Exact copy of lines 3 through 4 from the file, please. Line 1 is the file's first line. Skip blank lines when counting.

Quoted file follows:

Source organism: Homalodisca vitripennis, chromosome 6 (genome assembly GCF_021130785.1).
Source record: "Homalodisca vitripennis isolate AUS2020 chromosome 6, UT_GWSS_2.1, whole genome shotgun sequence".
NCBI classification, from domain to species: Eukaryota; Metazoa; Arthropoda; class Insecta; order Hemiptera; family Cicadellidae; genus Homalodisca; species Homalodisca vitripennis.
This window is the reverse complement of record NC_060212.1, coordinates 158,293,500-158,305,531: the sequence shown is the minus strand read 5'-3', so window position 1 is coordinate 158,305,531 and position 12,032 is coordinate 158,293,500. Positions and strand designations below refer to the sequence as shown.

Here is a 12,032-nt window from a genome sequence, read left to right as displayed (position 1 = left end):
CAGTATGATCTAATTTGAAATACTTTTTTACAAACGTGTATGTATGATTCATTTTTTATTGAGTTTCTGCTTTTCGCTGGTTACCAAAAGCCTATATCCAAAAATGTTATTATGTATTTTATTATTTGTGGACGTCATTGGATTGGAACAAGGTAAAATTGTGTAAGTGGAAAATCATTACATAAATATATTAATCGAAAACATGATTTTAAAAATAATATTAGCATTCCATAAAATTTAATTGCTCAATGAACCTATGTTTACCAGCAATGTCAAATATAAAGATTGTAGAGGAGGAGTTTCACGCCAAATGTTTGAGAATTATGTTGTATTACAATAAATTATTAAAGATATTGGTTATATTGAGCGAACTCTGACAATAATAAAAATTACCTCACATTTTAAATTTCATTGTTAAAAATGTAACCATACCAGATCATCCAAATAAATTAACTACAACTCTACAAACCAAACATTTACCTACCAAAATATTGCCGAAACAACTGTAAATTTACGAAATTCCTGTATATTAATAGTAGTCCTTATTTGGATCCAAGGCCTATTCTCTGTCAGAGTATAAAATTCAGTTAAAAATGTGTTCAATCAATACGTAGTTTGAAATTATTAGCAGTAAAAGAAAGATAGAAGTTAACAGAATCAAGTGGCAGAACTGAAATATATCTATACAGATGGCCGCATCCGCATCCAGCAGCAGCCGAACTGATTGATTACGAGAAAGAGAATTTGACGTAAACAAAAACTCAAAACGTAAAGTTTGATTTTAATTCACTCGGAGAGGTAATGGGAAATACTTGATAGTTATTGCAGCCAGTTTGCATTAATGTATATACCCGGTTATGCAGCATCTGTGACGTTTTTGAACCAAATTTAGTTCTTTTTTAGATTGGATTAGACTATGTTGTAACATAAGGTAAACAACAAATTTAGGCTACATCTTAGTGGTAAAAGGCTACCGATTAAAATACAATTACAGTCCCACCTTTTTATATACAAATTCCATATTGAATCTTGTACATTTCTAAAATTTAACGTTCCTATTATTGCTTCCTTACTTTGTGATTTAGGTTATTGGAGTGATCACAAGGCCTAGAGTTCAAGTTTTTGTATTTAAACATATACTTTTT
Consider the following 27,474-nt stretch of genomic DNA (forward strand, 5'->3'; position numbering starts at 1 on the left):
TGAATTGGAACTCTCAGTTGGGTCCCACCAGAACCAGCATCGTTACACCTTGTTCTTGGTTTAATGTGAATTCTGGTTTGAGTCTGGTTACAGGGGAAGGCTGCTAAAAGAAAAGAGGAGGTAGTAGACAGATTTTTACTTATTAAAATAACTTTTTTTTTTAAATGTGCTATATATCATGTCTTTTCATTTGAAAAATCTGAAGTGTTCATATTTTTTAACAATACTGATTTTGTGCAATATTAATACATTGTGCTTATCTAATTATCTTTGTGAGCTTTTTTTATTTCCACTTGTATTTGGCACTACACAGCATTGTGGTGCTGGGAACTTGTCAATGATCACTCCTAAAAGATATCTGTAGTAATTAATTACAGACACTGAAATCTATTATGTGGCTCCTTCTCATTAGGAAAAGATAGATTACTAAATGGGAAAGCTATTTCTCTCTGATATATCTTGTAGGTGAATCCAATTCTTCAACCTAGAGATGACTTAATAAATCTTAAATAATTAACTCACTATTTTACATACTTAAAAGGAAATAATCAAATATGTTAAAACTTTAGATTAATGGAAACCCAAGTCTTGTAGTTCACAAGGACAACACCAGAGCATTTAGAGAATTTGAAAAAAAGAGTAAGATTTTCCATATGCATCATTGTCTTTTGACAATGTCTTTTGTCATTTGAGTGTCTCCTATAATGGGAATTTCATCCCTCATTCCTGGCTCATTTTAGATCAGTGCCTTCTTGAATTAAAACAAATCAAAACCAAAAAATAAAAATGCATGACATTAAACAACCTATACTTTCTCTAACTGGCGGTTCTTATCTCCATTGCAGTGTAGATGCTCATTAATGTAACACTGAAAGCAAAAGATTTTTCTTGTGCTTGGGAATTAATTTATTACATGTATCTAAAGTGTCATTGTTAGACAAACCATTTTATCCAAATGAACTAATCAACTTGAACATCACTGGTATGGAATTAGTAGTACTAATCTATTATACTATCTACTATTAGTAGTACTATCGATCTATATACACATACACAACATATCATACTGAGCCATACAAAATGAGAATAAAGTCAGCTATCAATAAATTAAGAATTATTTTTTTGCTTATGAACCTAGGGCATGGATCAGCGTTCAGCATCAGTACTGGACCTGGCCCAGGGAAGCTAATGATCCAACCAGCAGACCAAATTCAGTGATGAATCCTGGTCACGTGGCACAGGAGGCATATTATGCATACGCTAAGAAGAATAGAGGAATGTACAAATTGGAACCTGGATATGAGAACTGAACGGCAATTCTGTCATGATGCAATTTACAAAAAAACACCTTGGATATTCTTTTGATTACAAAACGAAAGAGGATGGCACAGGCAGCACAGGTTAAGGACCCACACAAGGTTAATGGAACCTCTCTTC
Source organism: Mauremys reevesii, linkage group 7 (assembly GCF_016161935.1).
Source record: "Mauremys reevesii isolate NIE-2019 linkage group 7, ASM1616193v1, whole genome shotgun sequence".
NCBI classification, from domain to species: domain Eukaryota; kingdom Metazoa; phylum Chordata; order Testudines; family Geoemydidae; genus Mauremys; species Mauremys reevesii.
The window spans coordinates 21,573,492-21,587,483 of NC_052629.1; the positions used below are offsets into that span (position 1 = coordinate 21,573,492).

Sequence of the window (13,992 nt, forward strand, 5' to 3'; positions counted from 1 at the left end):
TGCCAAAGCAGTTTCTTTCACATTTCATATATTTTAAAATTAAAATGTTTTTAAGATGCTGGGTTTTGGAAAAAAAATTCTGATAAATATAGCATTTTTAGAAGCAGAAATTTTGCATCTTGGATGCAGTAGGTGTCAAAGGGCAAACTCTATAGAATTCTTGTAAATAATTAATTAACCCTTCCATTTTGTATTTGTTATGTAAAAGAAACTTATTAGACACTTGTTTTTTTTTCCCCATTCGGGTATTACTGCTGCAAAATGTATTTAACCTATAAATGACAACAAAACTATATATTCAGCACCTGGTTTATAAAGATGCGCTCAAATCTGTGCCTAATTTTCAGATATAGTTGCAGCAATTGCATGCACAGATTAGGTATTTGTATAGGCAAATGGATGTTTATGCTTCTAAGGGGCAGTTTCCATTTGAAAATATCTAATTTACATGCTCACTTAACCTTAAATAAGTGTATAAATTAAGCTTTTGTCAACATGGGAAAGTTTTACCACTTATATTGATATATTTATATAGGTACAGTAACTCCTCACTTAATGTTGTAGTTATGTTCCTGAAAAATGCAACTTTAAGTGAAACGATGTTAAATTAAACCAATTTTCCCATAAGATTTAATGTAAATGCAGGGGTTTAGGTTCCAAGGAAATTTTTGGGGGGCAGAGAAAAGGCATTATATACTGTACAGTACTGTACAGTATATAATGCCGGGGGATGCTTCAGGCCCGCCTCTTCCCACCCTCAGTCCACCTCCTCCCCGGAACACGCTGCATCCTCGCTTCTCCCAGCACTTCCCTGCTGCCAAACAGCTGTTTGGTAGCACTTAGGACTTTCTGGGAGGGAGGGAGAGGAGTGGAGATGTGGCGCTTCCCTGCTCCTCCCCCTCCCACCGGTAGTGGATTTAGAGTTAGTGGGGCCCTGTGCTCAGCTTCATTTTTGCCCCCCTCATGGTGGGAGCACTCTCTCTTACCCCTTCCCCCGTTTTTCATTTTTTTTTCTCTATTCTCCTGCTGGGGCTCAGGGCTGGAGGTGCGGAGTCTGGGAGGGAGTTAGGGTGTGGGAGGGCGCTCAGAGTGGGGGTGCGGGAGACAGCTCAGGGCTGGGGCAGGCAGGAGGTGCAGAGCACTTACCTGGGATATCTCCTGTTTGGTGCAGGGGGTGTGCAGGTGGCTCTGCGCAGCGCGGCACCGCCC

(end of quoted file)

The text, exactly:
NCBI classification, from domain to species: Eukaryota; Metazoa; Arthropoda; class Insecta; order Hemiptera; family Cicadellidae; genus Homalodisca; species Homalodisca vitripennis.
This window is the reverse complement of record NC_060212.1, coordinates 158,293,500-158,305,531: the sequence shown is the minus strand read 5'-3', so window position 1 is coordinate 158,305,531 and position 12,032 is coordinate 158,293,500. Positions and strand designations below refer to the sequence as shown.